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Marking 100 Years of Protection for Ontario's Workers

  • Issued: November 5, 2013
  • Content last reviewed: November 2013

The Meredith Principles continue to safeguard injured and sick workers

Sir William Ralph Meredith is probably the most influential politician in Ontario's history you never heard of. But as the founder of what we now call the workers' compensation system, he has touched the lives of many Ontario workers and families for the past hundred years.

Ontario was a national leader in developing a system to support injured workers and their families. October 31st, 2013 marked the 100th anniversary of the final report and recommendations from Sir Meredith to then-Lieutenant-Governor Sir John Morison Gibson to establish an arm's-length system and laws to support employees injured in the course of their employment.

With the growth of manufacturing and the birth of the Industrial Revolution, factories and the unsafe working conditions they often posed were becoming a public issue. Meredith, a lawyer, Chief Justice of Ontario and former leader of the Conservative Party of Ontario, was appointed as a one-man Royal Commission to look into the practices of other jurisdictions and come up with recommendations to support injured workers.

After studying the laws of other jurisdictions, Meredith developed five recommendations called the Meredith Principles. The principles covered no-fault compensation (no lawsuits or arguments about responsibility), security of benefits (a pool of money pays the workers), collective liability (all employers share the costs), exclusive jurisdiction and administration by independent boards (all claims come solely to the board and the board is autonomous and non-political).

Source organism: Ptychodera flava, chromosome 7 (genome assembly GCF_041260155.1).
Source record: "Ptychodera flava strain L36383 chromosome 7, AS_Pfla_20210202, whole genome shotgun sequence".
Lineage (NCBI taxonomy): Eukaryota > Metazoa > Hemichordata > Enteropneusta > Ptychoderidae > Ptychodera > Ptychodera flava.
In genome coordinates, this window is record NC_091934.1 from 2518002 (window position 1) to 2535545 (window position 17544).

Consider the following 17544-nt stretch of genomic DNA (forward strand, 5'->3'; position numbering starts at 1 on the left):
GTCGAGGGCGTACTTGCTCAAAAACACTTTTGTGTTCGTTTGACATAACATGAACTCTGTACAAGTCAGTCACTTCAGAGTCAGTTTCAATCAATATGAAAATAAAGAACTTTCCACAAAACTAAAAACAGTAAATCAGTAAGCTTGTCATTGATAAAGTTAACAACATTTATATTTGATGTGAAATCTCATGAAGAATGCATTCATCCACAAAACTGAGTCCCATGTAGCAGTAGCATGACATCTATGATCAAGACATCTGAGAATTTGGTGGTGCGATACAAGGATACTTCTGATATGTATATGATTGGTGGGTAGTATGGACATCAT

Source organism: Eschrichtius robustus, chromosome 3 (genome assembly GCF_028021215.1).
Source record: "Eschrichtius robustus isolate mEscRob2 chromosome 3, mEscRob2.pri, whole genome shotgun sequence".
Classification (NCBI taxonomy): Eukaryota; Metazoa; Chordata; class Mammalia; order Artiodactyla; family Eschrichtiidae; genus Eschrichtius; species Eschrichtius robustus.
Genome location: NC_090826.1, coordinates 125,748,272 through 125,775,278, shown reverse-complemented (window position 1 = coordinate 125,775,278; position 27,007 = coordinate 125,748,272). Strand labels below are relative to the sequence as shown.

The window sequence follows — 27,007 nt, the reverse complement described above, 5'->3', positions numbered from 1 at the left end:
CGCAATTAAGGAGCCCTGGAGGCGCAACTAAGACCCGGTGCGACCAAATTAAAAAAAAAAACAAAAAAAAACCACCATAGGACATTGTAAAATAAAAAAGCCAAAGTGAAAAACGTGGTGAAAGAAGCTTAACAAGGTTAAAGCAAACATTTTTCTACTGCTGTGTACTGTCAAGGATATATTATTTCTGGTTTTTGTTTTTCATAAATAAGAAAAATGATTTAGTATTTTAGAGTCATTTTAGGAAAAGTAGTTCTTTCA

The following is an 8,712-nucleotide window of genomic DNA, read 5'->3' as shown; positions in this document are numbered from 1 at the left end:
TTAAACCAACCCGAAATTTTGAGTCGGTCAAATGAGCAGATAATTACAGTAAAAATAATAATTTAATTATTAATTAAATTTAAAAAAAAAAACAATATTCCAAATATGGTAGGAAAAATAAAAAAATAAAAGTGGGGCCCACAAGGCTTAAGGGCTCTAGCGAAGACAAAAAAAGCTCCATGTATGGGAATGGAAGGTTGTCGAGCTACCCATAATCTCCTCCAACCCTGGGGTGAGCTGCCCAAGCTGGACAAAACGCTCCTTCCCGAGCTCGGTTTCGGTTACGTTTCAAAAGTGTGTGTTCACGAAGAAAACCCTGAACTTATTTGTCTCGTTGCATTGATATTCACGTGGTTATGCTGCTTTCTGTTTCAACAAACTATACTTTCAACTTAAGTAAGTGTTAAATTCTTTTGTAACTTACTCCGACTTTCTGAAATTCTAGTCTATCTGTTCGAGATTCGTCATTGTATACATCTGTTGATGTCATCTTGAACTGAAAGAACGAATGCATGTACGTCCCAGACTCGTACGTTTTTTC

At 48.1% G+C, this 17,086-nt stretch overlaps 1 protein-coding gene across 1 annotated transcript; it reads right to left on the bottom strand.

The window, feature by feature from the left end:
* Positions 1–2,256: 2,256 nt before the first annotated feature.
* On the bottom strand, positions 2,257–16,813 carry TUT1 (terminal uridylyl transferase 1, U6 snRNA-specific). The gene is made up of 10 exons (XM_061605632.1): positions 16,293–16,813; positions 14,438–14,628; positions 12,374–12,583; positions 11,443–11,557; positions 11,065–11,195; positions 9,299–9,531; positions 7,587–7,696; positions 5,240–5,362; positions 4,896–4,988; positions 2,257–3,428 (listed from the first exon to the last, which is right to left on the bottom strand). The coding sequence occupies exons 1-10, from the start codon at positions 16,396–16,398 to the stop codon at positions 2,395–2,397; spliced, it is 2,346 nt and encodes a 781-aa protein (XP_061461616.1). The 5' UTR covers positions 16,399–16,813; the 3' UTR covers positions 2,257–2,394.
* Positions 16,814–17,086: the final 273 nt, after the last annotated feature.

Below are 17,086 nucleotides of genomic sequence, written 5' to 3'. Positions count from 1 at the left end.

Meredith's report and recommendations became law on January 1, 1915 – the first such law in Canada.

The last paragraph of Meredith's report still rings true today when he wrote: "I do not doubt that the country whose Legislature is quick to discern and prompt to remove injustice will enjoy, and that deservedly, the blessing of industrial peace and freedom from social unrest." Today more than 97 per cent of workplace contract negotiations in Ontario are settled without a work disruption, and that has helped build the safe, harmonious workplaces we enjoy today.

To all those who have worked to protect Meredith's five principles and build safer workplaces over the succeeding decades and generations, Ontarians owe a debt of thanks.

We can take pride in fair and just compensation provided to injured and ill workers throughout Ontario via today's Workplace Safety and Insurance Act and the Workplace Safety and Insurance Board.